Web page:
Every month, we’re profiling new-ish releases that are getting critical and commercial buzz. For August, we’re looking at a heartwarming tale rooted in a gardening class (pun intended!), a tantalizing new mystery series set in 1910s Calcutta, and the true crime story behind a novel I reviewed earlier this year.
Charlie Rizzo has spent his life thinking his father was blinded in a hunting accident as a child. Not that it has stopped his dad from living his life or enjoying one of his greatest hobbies — studying poetic masterpieces of world literature. It’s an unusual hobby to have in their 1960s working-class Chicago neighborhood, but Charlie never suspects anything out-of-the-ordinary with his dad. That is, until Charlie finds himself in trouble with the law. He then learns that his mild-mannered father was blinded in a botched robbery and did time for it in the Illinois State Penitentiary, where he was cellmates with Nathan Leopold. As in, Nathan Leopold of Leopold and Loeb thrill-killing infamy.
I had this book (a nonfiction graphic novel that combines true crime and poetry appreciation) recommended to me recently by one of my undergraduate English professors. I always enjoyed the books I read in her classes, so her suggestions are ones I always try to follow up on. And I was not disappointed. Thanks so much for the great suggestion, Leslie!
Jeff Guinn has rapidly became my favorite nonfiction writer. Late last year, I read his excellent book about the infamous Gunfight at the OK Corral and then back in May I read and profiled his most recent release, a superb examination of Jim Jones and Jonestown.
Over Thanksgiving weekend, I read another Guinn book, his examination of infamous Depression-era bandits Clyde Barrow and Bonnie Parker. Mary-Esther has urged me to read it for years–she’s the one who put Guinn on my reading radar–and thanks again to her for introducing me to such a wonderful writer! (Thanks also to my dad for buying me the book. He couldn’t resist reading it himself before he gave it to me, which is just about the best endorsement of the book I can think of. Thanks, Dad!)
Last week, I wrote jokingly about non-professional authors trying their hand at writing a book. This week, we’re looking at an excellent book written by a professional journalist about a very serious (and timely) topic: the opioid crisis.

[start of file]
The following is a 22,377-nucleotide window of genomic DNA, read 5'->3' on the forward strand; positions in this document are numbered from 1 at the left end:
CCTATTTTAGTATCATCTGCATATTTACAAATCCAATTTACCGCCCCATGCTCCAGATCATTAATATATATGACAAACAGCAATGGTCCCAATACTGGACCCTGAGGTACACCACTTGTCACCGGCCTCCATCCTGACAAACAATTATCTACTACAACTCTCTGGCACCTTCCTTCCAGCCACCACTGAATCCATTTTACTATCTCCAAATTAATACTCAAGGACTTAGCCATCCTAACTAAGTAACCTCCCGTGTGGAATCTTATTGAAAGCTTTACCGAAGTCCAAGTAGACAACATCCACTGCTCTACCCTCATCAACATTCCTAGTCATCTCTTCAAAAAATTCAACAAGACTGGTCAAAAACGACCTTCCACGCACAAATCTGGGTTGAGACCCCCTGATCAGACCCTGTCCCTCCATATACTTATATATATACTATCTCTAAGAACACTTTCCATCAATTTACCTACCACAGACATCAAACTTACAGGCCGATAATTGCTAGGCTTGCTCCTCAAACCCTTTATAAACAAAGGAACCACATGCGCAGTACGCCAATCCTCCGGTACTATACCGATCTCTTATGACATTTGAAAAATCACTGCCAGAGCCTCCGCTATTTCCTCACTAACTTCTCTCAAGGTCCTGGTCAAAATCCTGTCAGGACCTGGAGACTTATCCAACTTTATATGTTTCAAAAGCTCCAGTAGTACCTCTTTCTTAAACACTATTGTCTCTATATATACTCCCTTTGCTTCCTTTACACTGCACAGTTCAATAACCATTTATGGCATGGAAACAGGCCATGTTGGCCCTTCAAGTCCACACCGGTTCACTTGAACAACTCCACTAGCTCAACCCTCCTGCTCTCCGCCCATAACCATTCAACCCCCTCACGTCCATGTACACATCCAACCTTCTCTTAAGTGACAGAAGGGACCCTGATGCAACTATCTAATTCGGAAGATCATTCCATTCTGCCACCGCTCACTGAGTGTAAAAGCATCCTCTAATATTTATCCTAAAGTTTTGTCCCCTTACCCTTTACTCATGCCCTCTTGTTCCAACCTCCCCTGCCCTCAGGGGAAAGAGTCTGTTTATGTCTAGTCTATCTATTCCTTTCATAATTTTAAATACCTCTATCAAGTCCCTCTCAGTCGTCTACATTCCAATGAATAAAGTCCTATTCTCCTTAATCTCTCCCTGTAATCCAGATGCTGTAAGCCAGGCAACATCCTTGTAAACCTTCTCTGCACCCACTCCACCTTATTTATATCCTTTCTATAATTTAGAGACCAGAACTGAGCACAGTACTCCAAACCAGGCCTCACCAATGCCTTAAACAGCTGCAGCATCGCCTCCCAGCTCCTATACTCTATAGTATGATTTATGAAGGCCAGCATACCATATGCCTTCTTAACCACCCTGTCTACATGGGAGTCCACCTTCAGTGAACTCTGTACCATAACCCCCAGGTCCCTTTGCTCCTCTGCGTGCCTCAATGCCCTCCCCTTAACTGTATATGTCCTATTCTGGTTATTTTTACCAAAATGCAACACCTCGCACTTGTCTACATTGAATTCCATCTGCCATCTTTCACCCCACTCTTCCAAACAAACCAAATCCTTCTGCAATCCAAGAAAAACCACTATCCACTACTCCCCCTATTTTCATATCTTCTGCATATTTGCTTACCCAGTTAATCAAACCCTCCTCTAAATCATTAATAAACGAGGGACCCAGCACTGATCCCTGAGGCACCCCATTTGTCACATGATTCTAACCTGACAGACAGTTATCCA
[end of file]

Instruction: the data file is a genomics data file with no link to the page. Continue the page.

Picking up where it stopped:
A few weeks ago, Mary-Esther suggested Sam Quinones’ Dreamland to me. As I suppose is true of many people, I have been following the news about the opioid crisis, but I must confess, that it’s something I knew relatively little about. (Thanks for the wonderful suggestion, Mary Esther!)
It’s October! Time for spooky stories full of skeletons and secrets. When these tales are about metaphorical skeletons in a family’s closet, we think it makes for a great prelude to a horror-ific Halloween. We hope you agree!
Thanks to Julie and Mary-Esther for helping me with research for this post!
In the 1920s, the Osage tribe of Oklahoma were the wealthiest people per capita in the world after oil was found on their land in the early 1900s. That statistic belies the reality of the situation, though, in which many of the Osage who owned valuable headrights had to have a white guardian to control their money and financial affairs. Nonetheless, much was made of the wealth that was on the reservation.
And in 1921, wealthy tribe members started disappearing and turning up dead. Still others succumbed to suspicious instances of alcoholic poisoning and a mysterious “wasting disease.” People who began investigating the deaths also started disappearing and dying. Within a few years, over two dozen people had died under suspicious circumstances. Eventually, the FBI under a newly appointed director named J. Edgar Hoover were brought in to investigate.
As someone who is interested in the 1920s, true crime, and Native American history, I was really surprised that I had never heard of the Osage “Reign of Terror” when this book was released earlier this year.
Don’t drink the Kool-Aid.
It’s a phrase that has permanently entered the American consciousness, but it always surprises me when people don’t know that it is a reference to the infamous Jonestown Massacre in Guyana in 1978, especially when it is used flippantly. (I once had a very awkward conversation with a college classmate about that.) Because even though we may laugh at the phrase now, there’s really nothing funny about mass suicide. (Never mind that at Jonestown they were actually drinking mostly Flavor Aid, not Kool-Aid, but that’s a different topic for another day.)
I first heard of Jonestown when I was maybe about 10, 11, 12. There was a documentary commemorating the anniversary of it on PBS, and I remember being riveted by it in absolute horror. In the years since then, I’d read some about the story and also watched on several occasions the famous 1980 miniseries Guyana Tragedy, which stars the late Powers Boothe as Jones in what has to be one of the most chilling performances ever recorded on film.
So, just in general, a recently released book promising to be the most authoritative take on the story yet would have grabbed my attention. But I was specifically compelled to read this one, which was released last month to great acclaim, because its author is rapidly becoming one of my favorite writers.